Conman, 72, praised by Prince Charles and celebrity chefs after the government paid him £4.7m to develop alternative fish foods is jailed for almost four years for spending the money on holidays and cars
- Anthony Smith had been paid millions in grants from the Welsh government
- The money was meant to develop companies to produce alternative fish food
- Instead he went to Bali and Hawaii and drove a Porsche and Lamborghini
- The 72-year-old had also previously dined with the Queen at Windsor Castle
Anthony Smith (pictured above) was paid millions in government grants
A conman who was praised by celebrity chefs and members of the royal family such as the Queen and Prince Charles, has been jailed after he swindled £4.7 million of taxpayers’ money.
Anthony Smith had been paid millions of pounds in government grants, which he was supposed to use to develop fashionable alternative fish foods.
Instead of ploughing the money into his business, the 72-year-old splashed the cash on sports cars and holidays.
Cardiff Crown Court heard Smith made ‘false promises’ of more than 120 jobs by developing farms to make fish food for trout.
After visiting Clarence House, Prince Charles had praised Smith, and his products were soon being used to feed trout served at restaurants run by Gordon Ramsay and Heston Blumenthal.
In 2008 his ragworm product won awards and he was then invited to a private lunch at Windsor Castle with the Queen told him the trout he’d fed had been ‘absolutely delicious’.
Despite the hefty government grants his company created just seven jobs – while Smith, from South Wales, went on holidays to Bali and Hawaii and drove a Porsche and Lamborghini after being given the cash.
Prosecutor Shane Collery said the case involved a number of frauds on the public purse.
He added: ‘In each case the companies run by Anthony Smith made applications to the Welsh Government for grant award from public funds.
‘Those grants running cumulatively into the millions and being drawn from both EU and Welsh Government funds.’
The court was told how Smith had been the ‘driving force’ behind the fraud but that his methods may have been helped along by ‘others with better accounting and technical skills’.
Cardiff Crown Court (pictured above) heard Smith made ‘false promises’ of more than 120 jobs by developing farms to make fish food for trout
He said: ‘The evidence suggests Smith believed in the merits of what was largely his idea – however from the outset in making these grant applications, Smith was dishonest.’
Smith, who previously worked as a steelworker pleaded guilty to three counts of fraudulent trading and was jailed for three years and nine months.
Using three companies – Dragon Research Ltd, Dragon Feeds Ltd and Dragon Baits Ltd – Smith claimed £4.7m worth of European Union and Welsh Government grants.
The projects proposed by Smith’s companies were attractive to the Welsh Government as they appeared positive for the environment and promised significant employment. But more was promised than was delivered.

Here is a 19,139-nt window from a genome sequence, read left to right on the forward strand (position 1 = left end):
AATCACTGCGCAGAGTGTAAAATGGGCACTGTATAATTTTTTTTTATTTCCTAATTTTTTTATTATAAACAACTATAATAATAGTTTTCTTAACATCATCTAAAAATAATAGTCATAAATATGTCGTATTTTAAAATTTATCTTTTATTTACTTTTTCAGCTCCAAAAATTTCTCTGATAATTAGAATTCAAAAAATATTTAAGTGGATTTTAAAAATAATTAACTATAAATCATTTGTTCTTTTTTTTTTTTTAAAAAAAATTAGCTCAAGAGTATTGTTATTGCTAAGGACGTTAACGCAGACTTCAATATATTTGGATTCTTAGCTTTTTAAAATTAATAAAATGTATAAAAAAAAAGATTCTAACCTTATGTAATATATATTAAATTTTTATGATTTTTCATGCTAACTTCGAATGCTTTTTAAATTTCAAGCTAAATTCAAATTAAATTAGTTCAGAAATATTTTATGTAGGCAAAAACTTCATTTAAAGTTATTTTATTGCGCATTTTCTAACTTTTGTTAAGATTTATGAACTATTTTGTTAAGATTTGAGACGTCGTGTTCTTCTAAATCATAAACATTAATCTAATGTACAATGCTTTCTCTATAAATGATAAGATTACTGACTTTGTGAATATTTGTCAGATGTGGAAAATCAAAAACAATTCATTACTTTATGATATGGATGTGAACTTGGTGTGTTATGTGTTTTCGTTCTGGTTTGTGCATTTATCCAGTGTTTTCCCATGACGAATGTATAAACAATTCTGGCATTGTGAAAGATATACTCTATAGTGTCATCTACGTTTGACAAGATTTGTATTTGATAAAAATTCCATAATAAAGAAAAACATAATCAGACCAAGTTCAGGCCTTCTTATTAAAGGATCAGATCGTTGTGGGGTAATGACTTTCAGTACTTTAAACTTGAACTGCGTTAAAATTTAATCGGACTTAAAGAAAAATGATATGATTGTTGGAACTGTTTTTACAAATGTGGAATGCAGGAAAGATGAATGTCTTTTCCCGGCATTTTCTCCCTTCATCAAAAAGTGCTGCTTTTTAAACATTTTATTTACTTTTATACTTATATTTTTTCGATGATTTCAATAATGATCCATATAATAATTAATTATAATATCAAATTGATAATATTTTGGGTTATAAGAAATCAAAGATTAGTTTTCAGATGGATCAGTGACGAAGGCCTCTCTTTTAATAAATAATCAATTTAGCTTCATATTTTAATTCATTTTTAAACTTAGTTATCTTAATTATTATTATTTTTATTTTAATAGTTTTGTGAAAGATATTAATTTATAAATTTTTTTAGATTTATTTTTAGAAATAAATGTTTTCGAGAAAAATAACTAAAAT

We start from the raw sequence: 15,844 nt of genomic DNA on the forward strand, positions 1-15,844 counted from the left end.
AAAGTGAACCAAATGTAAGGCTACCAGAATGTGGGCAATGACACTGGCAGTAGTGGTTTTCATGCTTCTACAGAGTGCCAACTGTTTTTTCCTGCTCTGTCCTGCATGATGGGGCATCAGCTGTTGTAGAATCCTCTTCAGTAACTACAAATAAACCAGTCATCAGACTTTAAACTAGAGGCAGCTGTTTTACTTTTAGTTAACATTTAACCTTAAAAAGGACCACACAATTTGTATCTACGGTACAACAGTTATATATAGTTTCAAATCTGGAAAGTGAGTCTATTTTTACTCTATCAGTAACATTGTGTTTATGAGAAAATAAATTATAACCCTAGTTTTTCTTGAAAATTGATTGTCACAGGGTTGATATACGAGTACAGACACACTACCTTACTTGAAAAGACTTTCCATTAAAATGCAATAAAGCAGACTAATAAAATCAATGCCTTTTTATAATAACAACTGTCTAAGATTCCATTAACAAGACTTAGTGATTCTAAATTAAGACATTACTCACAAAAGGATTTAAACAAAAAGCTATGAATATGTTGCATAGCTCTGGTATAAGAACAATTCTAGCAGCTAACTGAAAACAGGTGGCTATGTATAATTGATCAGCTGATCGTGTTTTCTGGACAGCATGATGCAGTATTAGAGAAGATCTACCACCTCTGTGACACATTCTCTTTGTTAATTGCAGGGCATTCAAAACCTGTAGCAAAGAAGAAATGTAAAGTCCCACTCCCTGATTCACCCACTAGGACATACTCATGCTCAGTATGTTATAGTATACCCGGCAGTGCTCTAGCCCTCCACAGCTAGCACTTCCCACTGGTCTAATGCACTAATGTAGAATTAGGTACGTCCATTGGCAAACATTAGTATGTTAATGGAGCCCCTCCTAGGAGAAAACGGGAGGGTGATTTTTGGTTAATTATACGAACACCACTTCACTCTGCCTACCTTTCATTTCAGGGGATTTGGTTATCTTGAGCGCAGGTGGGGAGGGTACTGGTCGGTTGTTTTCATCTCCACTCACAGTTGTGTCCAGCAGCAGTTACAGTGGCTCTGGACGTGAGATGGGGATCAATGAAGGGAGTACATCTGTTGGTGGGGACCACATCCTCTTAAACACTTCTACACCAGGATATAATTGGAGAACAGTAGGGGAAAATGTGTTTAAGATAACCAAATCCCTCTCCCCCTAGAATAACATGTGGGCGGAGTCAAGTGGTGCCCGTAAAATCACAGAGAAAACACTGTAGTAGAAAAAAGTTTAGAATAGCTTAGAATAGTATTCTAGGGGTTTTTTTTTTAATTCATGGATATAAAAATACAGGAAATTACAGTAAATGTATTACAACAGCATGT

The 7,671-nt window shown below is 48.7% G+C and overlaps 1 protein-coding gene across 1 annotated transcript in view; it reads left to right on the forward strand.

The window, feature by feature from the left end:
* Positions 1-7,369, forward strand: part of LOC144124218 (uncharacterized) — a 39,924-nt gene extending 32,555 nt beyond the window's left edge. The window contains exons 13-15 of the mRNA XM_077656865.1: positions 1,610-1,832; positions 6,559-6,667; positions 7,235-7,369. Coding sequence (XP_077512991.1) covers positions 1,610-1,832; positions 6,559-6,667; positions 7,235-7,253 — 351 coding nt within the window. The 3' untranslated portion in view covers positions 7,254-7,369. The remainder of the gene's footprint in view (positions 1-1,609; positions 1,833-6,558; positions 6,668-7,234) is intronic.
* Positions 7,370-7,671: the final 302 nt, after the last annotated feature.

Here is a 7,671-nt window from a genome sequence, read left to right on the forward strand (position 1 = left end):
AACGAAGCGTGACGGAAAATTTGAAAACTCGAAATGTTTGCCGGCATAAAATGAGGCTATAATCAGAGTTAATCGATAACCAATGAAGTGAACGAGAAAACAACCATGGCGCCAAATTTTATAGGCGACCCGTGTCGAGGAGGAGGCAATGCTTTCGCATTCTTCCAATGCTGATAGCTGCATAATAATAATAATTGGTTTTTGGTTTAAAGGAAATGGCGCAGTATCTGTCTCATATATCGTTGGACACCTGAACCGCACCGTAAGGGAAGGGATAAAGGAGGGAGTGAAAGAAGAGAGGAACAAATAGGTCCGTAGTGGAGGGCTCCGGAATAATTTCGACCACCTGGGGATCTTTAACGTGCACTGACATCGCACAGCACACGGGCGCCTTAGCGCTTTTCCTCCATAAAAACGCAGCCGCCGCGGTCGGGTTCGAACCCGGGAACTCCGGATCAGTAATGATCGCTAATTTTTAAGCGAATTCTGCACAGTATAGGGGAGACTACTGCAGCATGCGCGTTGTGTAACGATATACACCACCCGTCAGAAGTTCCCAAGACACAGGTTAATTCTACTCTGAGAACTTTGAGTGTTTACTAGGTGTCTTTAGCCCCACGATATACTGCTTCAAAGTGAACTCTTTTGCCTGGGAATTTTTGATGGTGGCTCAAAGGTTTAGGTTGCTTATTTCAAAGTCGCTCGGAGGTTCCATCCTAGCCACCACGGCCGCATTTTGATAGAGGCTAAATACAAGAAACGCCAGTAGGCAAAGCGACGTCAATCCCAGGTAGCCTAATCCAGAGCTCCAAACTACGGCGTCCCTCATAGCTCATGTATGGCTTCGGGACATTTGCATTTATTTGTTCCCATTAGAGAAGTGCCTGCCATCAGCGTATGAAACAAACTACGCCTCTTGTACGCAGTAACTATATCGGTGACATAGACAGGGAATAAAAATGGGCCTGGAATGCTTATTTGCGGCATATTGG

The court heard Smith made false promises that 120 jobs would be brought to the region – in reality, only seven positions were created.
In 2006, he claimed £1m from the Welsh Government to build 270 ponds, creating 70 jobs – but fewer than quarter of the ponds were installed.
Mr Collery said that the basic method of fraud had been to pretend in the grant application that the project would cost more than it really would.
‘Then, when making claims on the award, to pretend more had been spent on the project than was the truth.
‘The project reached the heights of absurdity, and also dishonesty, when one company, effectively controlled by Smith, pretended to buy 20,000 tonnes of sand for the construction of ponds.
‘In fact, the sand was to be found in the very land in which the ponds were being dug. The site, after all, at Pendine on the Welsh coast is well known for its sand dunes.’
Smith ran the businesses with Colin Mair, 68, who admitted one count of fraudulent trading, and Keith Peters, 72, who admitted two counts of false accounting.
Judge Jeremy Jenkins said: ‘This case was very substandard will have cost many millions of pounds to investigate.
‘Each if you must realise and accept the seriousness of what you have done.’
Colin Mair, 68, was spared jail but was sentenced to 21 months custody, suspended for 18 months and ordered to pay £15,000.
Chartered accountant Kevin Peters, 72, was jailed for one year and three months.
Judge Jenkins told Smith: ‘You were the plainly involved in this whole enterprise. You bear the lions share of responsibility in this fraud.’
Janet Potter, from the CPS, said: ‘Not only did Anthony Smith wildly overstate how much money had been spent, but he made up stories about projects which never existed.
‘He did this all under the guise of being environmentally-friendly and boosting the local economy.
‘He promised to make Wales a world leader in the aquaculture industry, but instead he abused the system and robbed the local community of investment.’
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